Thursday, November 27, 2014
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Rapid refunds can be a ripoff for the poor

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The Earned Income Tax Credit is designed to help the working poor with children, and can result in a tax refund for those families of up to several thousand dollars. (Image courtesy of the Internal Revenue Service)
Some commercial tax preparers have faced a barrage of lawsuits over "Rapid Refund" programs. Rapid refunds are short-term loans based on an expected tax refund. In Minnesota, those loans on average carry annual interest rates of more than 200 percent. Several nonprofits say some tax preparers have taken advantage of the poor with those loans. Instead of going to court, one tax group is taking a different approach. It's setting up its own rapid refund program for low-wage workers.

St. Paul, Minn. — The Children's Defense Fund in Minnesota says it's noticed a disturbing trend. Low-wage workers are paying sky-high interest rates to get their tax refunds faster. They say some tax preparers are taking advantage of low-wage workers who now get the Earned Income Tax Credit, a credit that can mean thousands of dollars in a tax refund.

32-year-old Amal speaks with her financial counselor. She's seeking help because of mistakes by a previous tax preparer. Amal owes the IRS money and doesn't know why. Amal, originally from Somalia, wears a traditional burqa. She has warm eyes and the high cheekbones of a model.

Amal's new tax preparer, Martin Mohammad, tells her she likely took out a rapid refund loan -- a high-interest loan Amal did not want or need. He asks her whether she received the Earned Income Tax Credit, a tax credit based on the size of a family -- the more children, the higher the refund. She and her husband have six children.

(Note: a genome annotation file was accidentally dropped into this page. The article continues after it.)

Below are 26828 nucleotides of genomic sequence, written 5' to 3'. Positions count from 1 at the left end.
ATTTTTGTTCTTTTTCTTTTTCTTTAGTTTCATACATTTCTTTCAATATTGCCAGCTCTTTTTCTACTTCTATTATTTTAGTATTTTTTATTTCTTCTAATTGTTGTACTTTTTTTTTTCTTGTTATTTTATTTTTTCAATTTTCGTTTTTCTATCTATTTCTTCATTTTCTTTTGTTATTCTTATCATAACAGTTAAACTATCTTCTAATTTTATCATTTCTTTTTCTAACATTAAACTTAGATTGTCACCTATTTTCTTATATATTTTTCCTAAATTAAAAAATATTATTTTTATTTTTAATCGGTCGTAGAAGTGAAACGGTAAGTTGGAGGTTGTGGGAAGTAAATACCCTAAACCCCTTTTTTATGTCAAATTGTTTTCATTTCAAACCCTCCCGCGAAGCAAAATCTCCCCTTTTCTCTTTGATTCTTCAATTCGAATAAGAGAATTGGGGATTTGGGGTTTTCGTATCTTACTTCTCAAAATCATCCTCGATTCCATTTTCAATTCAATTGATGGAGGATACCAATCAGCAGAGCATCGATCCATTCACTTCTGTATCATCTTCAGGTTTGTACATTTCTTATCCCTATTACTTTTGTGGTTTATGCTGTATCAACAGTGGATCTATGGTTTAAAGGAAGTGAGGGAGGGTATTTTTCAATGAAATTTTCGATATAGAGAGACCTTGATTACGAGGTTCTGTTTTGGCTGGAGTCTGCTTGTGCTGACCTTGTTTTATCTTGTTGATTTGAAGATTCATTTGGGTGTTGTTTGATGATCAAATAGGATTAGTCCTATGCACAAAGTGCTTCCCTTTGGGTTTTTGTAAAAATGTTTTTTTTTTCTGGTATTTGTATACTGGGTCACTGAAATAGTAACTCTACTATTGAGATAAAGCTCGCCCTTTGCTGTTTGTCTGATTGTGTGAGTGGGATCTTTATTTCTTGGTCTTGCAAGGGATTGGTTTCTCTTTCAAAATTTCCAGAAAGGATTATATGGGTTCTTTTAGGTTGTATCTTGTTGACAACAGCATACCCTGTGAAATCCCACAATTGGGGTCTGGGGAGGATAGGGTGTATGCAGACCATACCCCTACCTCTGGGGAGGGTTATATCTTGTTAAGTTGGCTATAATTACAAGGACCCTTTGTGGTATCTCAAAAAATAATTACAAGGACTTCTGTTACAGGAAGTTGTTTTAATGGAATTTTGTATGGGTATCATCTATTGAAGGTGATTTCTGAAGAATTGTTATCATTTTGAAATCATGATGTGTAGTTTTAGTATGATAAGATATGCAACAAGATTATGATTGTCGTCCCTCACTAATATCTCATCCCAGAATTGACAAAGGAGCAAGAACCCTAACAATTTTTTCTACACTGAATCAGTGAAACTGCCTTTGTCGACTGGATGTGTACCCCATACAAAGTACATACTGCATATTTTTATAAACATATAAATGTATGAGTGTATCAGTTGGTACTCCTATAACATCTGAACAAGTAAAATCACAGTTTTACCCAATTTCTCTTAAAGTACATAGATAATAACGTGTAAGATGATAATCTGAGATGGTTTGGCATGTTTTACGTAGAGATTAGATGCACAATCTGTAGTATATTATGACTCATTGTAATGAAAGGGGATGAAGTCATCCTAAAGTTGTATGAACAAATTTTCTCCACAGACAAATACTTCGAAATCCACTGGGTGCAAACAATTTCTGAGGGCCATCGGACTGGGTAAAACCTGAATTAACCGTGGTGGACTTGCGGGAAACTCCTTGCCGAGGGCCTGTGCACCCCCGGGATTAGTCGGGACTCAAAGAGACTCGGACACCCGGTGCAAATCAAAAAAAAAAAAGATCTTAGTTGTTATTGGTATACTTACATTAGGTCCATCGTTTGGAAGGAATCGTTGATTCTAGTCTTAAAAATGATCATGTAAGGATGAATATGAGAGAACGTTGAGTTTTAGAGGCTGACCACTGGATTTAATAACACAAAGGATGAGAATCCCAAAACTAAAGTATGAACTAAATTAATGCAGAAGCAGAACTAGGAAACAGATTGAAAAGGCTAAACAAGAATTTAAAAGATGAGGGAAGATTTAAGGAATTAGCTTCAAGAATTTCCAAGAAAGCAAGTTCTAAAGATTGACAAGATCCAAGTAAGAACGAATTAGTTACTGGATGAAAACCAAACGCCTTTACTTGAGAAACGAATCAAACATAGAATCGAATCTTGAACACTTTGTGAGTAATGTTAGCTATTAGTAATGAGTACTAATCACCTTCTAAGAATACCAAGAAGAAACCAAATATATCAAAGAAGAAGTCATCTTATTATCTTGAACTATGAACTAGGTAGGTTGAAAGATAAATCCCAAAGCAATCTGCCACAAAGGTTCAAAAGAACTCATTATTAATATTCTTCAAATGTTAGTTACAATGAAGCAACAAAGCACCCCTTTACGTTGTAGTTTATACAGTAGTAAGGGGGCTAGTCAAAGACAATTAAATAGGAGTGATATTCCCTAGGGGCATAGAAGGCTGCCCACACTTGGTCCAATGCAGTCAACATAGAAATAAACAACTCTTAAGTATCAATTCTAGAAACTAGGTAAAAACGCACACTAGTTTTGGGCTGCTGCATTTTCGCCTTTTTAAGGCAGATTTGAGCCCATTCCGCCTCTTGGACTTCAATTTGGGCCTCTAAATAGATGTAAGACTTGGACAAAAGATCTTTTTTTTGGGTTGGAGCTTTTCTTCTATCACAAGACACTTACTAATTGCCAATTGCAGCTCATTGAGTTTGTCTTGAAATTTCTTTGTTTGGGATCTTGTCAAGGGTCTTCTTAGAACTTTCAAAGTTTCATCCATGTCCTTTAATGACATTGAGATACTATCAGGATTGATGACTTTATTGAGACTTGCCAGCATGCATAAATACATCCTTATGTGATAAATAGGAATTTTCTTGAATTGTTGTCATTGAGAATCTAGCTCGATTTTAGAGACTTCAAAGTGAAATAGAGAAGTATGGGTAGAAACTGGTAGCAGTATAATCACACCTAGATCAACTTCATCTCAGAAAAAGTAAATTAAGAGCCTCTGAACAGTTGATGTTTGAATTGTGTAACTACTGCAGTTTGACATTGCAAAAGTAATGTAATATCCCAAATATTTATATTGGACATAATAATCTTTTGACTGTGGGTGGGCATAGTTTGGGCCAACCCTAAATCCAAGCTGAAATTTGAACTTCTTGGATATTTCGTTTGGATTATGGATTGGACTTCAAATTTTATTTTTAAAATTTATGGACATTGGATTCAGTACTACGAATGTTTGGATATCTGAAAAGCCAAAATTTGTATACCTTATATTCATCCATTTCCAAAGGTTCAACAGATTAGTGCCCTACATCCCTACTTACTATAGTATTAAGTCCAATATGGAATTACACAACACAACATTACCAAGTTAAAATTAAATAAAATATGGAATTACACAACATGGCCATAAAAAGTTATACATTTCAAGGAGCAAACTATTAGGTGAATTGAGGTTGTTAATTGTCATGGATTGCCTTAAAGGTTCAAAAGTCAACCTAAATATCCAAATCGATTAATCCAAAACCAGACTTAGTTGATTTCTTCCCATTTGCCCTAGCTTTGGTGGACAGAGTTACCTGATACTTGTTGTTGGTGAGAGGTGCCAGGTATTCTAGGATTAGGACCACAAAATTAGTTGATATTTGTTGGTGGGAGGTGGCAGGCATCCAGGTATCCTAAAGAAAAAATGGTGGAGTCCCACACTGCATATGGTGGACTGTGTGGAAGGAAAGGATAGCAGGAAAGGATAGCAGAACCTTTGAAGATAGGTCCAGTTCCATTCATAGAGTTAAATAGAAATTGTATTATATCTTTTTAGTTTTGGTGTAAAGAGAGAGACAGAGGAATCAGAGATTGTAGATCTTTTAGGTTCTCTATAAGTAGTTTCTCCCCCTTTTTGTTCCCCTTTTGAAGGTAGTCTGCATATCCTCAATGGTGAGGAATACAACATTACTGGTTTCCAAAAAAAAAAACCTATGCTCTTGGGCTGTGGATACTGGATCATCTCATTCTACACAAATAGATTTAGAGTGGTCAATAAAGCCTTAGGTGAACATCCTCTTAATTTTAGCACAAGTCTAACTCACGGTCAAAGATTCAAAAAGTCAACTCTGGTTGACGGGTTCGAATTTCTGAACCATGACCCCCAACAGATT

"They always ask a specific question -- how many children do you have. Did they ask you that question?" Mohammad asks Amal.

Yes, she answers. "How many children do you have? How many years you've been working?" Amal says she was asked. "Sign there. When he finish he ask me only that. Sign there. That's it. I give it to him. I trusted him."

The Earned Income Tax Credit Amal likely received, but didn't know about, is part of a federal program designed to keep working families out of poverty. The refund ranges from about $400 to $4,300.

Amal says she simply didn't understand. For Amal, taking out a loan she didn't want was not just about money; it's about religion. Amal is Muslim, and for her, paying interest on a loan is forbidden.

Islam teaches that a person should only profit from work or taking risk. Charging interest for no work violates that rule. A person who pays interest also violates Islam because he or she is taking part in a forbidden transaction.

"I feel uncomfortable because I take loan, and that loan has interest, and I've already used the money," Amal says. "It's very hard to bring back because I don't have anything; only thing I have is my children."

Major tax preparers such as H&R Block and Jackson-Hewitt, as well as small, independent preparers offer rapid refunds.

This is how they work.

A consumer who wants a fast refund signs up for a rapid refund with a tax preparer. The tax preparer has a relationship with a bank that many low-wage workers don't.

Many poor people don't have bank accounts because they can't afford the minimum deposits, or don't have the credit history. That means they can't take advantage of direct deposit of their tax refund. They must wait weeks, sometimes months, for the IRS to send their refund checks in the mail.

After a consumer signs up for a rapid refund, he or she gets a check for the expected tax refund, minus the cost of the short-term loan and other fees.

The National Consumer Law Center says at least half of all those who got the Earned Income Tax Credit took out rapid refunds.

We never meant for part of (the tax credit) to go to multimillion-dollar corporations. We meant for it to go to the families and the communities that needed the income.